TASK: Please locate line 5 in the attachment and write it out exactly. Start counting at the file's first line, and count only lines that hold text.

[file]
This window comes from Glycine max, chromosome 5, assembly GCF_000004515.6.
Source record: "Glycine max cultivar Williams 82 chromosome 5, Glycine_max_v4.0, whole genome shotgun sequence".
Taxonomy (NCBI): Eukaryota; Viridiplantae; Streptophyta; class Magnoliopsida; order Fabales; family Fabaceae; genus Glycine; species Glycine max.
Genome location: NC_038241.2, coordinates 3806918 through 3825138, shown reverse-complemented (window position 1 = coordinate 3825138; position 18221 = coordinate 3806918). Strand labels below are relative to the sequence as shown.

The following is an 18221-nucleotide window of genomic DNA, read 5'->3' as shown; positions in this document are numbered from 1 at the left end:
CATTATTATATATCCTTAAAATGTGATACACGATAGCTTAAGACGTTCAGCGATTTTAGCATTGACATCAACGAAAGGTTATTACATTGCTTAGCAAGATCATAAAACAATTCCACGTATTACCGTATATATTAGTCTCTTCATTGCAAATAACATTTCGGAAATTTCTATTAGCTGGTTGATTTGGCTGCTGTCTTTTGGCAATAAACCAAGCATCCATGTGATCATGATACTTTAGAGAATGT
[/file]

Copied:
The following is an 18221-nucleotide window of genomic DNA, read 5'->3' as shown; positions in this document are numbered from 1 at the left end: